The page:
5009 Views
  1. Mia Dubosarsky
  2. Director of Professional Development
  3. Presenter’s NSFRESOURCECENTERS
  4. Worcester Polytechnic Institute
  1. Florencia Anggoro
  2. Associate Professor
  3. Presenter’s NSFRESOURCECENTERS
  4. College of the Holy Cross
  1. Colleen Bostwick
  2. Teacher / Pedagogista
  3. Presenter’s NSFRESOURCECENTERS
  4. Worcester Head Start
  1. Suchira Channoi
  2. Pre-K Teacher / Pedagogista
  3. Presenter’s NSFRESOURCECENTERS
  4. Worcester Head Start
  1. Melissa Sue John
  2. Research Associate
  3. Presenter’s NSFRESOURCECENTERS
  4. Worcester Polytechnic Institute
  1. Susmitha Wunnava
  2. Doctoral Student
  3. Presenter’s NSFRESOURCECENTERS
  4. Worcester Polytechnic Institute
Facilitators’
Choice

Seeds of STEM

R305A150571

2019 (see original presentation & discussion)

Grades K-6

Researchers recognize the preschool years as significant for children’s skill and knowledge development, yet STEM teaching in preschool remains limited. Reasons for the deficiency in preschool STEM instruction include teachers’ lack of STEM preparation and experience in teaching STEM, inadequate research on preschool STEM learning, and early childhood STEM curriculum shortage.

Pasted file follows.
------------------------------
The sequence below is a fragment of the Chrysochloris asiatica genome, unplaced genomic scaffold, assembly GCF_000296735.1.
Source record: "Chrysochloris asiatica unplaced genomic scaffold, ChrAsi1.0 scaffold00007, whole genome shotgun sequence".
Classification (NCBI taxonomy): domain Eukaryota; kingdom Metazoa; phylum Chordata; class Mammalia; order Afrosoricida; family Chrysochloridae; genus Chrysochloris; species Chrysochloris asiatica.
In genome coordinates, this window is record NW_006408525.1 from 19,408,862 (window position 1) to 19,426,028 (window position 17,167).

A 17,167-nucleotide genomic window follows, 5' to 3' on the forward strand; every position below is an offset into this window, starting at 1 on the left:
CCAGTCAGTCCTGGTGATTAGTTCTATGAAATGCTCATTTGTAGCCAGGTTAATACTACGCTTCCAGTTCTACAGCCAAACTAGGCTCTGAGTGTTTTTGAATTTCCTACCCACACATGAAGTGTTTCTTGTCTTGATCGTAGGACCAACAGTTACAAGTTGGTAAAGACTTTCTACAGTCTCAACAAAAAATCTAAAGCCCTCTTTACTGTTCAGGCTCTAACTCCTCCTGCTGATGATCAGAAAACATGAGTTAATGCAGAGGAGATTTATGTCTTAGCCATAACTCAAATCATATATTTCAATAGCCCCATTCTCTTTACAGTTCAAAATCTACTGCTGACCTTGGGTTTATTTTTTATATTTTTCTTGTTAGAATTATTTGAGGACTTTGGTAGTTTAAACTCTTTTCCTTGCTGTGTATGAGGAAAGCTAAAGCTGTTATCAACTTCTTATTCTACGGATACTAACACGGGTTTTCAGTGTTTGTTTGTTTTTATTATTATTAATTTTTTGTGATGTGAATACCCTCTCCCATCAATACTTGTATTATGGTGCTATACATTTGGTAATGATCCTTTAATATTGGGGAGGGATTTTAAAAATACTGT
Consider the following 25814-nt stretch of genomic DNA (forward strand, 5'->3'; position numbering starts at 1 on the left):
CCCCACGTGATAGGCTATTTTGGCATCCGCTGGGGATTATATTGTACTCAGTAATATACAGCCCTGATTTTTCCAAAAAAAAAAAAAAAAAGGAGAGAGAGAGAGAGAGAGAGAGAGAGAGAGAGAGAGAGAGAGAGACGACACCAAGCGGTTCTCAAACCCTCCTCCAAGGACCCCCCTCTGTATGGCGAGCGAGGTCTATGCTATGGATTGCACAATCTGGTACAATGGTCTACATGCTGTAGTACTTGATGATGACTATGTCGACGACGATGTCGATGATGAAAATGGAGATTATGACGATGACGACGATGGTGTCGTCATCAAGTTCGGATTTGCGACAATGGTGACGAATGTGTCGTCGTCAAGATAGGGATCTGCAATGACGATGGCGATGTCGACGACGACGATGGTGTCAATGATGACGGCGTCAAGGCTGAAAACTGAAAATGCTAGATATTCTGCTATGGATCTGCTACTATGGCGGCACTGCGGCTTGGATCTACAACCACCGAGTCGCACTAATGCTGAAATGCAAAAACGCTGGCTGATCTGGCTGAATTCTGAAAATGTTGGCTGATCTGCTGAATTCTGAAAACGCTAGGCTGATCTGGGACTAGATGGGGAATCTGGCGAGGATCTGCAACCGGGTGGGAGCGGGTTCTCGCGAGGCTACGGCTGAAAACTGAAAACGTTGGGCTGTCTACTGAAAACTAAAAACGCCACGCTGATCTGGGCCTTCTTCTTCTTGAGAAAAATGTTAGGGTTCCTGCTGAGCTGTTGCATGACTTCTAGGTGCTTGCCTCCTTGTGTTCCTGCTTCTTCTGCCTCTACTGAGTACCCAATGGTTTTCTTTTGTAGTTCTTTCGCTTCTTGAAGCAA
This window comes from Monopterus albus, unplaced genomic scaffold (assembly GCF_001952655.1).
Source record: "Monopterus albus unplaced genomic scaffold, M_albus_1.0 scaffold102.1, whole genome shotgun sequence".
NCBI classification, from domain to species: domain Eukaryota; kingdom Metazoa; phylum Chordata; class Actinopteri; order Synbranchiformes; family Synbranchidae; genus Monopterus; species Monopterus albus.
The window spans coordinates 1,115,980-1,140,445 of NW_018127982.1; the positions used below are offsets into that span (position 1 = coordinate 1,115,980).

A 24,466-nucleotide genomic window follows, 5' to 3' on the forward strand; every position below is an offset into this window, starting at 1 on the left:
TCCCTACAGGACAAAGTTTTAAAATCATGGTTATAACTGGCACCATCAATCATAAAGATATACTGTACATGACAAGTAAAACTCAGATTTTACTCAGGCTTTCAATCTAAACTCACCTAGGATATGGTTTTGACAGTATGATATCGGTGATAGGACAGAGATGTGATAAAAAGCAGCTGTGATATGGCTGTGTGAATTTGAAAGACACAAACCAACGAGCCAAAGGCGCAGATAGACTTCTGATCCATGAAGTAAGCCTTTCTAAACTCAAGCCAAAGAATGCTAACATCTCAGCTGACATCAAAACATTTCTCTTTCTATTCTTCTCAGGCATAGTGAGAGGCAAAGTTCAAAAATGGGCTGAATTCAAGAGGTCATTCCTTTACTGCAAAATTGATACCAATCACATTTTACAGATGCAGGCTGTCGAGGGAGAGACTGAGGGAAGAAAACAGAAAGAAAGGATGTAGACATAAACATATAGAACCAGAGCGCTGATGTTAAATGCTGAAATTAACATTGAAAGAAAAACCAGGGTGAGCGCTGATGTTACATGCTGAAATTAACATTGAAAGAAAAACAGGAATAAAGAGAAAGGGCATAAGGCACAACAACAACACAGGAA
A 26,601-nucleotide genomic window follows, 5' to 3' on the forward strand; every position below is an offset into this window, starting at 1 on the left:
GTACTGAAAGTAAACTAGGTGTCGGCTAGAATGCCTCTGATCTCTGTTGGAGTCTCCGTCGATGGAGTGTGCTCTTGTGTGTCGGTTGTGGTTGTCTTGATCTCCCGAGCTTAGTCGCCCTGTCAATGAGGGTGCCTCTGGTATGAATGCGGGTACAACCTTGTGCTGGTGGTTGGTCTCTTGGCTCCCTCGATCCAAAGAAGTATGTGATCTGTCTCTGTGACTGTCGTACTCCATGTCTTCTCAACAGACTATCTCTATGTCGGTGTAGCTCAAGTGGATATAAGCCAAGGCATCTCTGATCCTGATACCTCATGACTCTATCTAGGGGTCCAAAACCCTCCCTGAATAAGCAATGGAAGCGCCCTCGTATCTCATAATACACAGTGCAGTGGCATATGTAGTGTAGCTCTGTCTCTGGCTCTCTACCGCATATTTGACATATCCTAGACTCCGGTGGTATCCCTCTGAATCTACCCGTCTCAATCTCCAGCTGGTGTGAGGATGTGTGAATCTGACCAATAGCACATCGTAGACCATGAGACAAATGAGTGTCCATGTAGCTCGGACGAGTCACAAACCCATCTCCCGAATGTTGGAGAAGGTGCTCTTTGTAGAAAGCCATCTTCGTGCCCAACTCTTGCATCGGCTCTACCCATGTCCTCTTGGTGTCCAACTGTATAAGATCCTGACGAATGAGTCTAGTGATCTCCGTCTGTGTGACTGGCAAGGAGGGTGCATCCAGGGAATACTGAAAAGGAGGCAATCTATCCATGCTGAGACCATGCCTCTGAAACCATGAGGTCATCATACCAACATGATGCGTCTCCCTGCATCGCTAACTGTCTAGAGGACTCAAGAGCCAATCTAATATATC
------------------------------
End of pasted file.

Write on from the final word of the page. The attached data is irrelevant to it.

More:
To address the dire need, a partnership of researchers and educators, funded by Institute of Education Sciences (IES) at the U.S. Department of Education, has developed an 8-unit problem-based STEM curriculum for preschool classrooms: Seeds of STEM.

The curriculum is aligned with early childhood frameworks and standards, and integrates engineering problem solving tasks with science concepts, such as the 5 senses, light and shadow, habitats, forces and motion, and more.

Seeds of STEM was developed through a partnership between Head Start teachers and researchers from WPI and the College of the Holy Cross in Worcester, MA, and was tested in 36 Head Start classrooms since 2015. The development and testing process followed an iterative process of multiple testing and revision steps. The strong partnership and rigorous process of development and testing ensured that each activity and unit matched children’s interests and abilities, as well as teachers’ expectations and classroom limitations.

Teachers who taught the full curriculum demonstrated gains in STEM knowledge, practice, and confidence teaching STEM to preschool children. Children’s learning is currently being analyzed.

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